Commons Library analysis of the Corporate Insolvency and Governance Bill [HC 2019-21]

The Corporate Insolvency and Governance Bill [Bill 128] was introduced in the House of Commons on 20 May 2020 and is expected to have its Second Reading on 3 June 2020.

The Corporate Insolvency and Governance Bill [HC 2019-21] was introduced in the House of Commons on 20 May 2020, the Bill is expected to have its Second Reading on 3 June 2020. The Government intends to ask Parliament to expedite the parliamentary progress of the Bill. Justification for fast-tracking the entire Bill is based on the view that the measures are urgently needed to support businesses during the current Coronavirus crisis, to give viable companies the flexibility and breathing space they need to continue trading.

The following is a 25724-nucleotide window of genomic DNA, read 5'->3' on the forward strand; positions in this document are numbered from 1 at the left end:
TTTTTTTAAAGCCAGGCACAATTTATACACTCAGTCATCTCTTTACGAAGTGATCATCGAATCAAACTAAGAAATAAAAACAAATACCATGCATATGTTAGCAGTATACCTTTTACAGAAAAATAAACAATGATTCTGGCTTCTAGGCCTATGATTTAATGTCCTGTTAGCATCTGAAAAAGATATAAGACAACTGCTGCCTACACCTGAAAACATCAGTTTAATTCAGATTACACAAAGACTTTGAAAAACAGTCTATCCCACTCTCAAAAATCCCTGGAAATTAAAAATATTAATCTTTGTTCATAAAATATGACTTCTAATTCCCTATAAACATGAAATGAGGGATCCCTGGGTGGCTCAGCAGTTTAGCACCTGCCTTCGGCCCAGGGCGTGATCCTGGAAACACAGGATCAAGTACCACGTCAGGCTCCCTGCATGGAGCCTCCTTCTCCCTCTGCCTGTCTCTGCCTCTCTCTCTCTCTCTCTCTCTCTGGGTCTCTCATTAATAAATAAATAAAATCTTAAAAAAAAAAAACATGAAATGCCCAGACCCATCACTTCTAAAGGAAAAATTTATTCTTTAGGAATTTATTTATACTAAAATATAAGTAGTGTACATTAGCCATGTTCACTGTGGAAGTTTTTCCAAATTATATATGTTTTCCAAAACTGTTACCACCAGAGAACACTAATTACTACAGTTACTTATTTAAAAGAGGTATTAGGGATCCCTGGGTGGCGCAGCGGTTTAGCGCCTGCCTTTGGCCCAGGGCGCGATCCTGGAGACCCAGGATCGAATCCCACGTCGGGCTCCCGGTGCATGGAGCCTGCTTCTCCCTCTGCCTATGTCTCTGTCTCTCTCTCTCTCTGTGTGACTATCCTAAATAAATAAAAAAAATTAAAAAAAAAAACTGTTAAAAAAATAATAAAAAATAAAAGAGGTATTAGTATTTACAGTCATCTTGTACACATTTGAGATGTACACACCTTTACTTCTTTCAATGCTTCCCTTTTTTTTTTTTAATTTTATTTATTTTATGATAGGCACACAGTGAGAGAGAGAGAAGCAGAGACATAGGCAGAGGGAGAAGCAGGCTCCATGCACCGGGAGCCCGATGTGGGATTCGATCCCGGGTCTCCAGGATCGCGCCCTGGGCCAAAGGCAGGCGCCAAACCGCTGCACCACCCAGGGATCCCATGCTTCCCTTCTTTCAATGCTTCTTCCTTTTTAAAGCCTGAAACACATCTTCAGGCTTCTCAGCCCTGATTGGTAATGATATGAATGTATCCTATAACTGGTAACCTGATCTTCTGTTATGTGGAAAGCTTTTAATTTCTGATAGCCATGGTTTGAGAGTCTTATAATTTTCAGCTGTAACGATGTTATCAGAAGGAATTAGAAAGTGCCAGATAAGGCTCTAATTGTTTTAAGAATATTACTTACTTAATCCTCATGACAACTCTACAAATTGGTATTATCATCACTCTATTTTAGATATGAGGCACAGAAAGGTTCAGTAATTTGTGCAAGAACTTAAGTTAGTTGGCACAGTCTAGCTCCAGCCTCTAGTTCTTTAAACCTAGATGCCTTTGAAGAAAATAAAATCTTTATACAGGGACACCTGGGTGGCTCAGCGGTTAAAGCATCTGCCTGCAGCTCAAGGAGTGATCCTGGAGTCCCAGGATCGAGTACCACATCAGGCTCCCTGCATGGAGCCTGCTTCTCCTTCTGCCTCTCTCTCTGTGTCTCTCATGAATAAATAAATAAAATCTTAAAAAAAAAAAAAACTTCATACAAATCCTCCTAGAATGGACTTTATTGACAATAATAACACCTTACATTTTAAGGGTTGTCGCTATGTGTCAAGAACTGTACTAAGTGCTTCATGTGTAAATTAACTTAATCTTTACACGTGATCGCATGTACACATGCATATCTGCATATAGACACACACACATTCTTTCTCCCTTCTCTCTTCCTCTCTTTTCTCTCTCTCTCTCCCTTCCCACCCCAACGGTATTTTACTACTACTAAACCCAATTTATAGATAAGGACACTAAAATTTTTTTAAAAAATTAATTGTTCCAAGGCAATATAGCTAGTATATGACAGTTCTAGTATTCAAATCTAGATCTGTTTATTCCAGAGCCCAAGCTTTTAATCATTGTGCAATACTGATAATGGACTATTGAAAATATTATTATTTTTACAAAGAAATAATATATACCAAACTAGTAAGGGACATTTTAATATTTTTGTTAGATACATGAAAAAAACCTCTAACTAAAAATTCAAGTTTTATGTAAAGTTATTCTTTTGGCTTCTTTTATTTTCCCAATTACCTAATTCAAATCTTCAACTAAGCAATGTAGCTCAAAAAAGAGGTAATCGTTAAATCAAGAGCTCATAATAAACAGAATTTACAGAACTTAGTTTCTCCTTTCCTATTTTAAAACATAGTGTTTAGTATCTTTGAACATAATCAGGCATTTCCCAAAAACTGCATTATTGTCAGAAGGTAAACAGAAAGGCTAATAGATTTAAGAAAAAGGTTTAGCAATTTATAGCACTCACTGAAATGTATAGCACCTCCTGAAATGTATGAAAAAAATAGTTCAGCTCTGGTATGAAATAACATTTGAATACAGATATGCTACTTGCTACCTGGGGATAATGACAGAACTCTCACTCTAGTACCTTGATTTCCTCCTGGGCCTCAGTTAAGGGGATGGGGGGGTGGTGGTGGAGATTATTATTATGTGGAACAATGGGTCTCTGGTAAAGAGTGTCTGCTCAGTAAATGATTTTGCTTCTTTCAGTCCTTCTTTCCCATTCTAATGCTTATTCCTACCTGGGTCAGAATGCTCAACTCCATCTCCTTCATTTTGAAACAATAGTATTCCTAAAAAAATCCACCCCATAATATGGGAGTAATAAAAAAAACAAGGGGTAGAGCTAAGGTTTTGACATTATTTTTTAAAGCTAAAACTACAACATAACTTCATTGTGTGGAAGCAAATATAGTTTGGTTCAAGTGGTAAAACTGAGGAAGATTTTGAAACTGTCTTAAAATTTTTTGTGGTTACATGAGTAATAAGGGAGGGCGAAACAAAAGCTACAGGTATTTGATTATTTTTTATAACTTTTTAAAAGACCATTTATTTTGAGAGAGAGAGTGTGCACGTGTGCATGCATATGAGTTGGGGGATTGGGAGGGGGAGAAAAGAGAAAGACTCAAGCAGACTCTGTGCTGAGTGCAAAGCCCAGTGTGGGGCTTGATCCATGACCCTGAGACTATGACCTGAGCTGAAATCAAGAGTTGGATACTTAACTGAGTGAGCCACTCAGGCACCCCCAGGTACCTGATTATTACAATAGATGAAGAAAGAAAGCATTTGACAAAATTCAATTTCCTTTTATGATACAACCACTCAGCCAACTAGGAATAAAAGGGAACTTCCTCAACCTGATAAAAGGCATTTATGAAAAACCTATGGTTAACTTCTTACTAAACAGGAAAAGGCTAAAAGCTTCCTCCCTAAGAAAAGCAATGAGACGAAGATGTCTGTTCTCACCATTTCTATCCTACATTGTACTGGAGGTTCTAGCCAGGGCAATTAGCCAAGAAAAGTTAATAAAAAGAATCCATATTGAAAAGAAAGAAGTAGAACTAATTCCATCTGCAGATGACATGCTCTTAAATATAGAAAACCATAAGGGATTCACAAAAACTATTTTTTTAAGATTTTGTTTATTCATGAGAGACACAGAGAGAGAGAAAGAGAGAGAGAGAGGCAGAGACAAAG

Due to the global outbreak of Covid-19, and national lockdown, many otherwise economically viable businesses are experiencing significant trading difficulties. Serious commercial consequences include a fall in consumer demand, delays in delivery of essential supplies, and cashflow issues. Some businesses (e.g. retail and hospitality) have been forced to stop trading altogether. Insolvency statistics, including the impact of coronavirus on UK businesses, are provided at section 7 of this paper.

The Government previously consulted on changes to the corporate insolvency regime and in August 2018 announced plans to introduce new insolvency restructuring measures. On 28 March 2020, the Business Secretary, Alok Sharma, announced that the Government would introduce these measures at the earliest opportunity together with temporary Covid-19 related measures intended to help companies avoid insolvency. On 23 April 2020, the Government announced other measures to protect companies from the aggressive use of statutory demands and winding petitions, particularly by commercial landlords.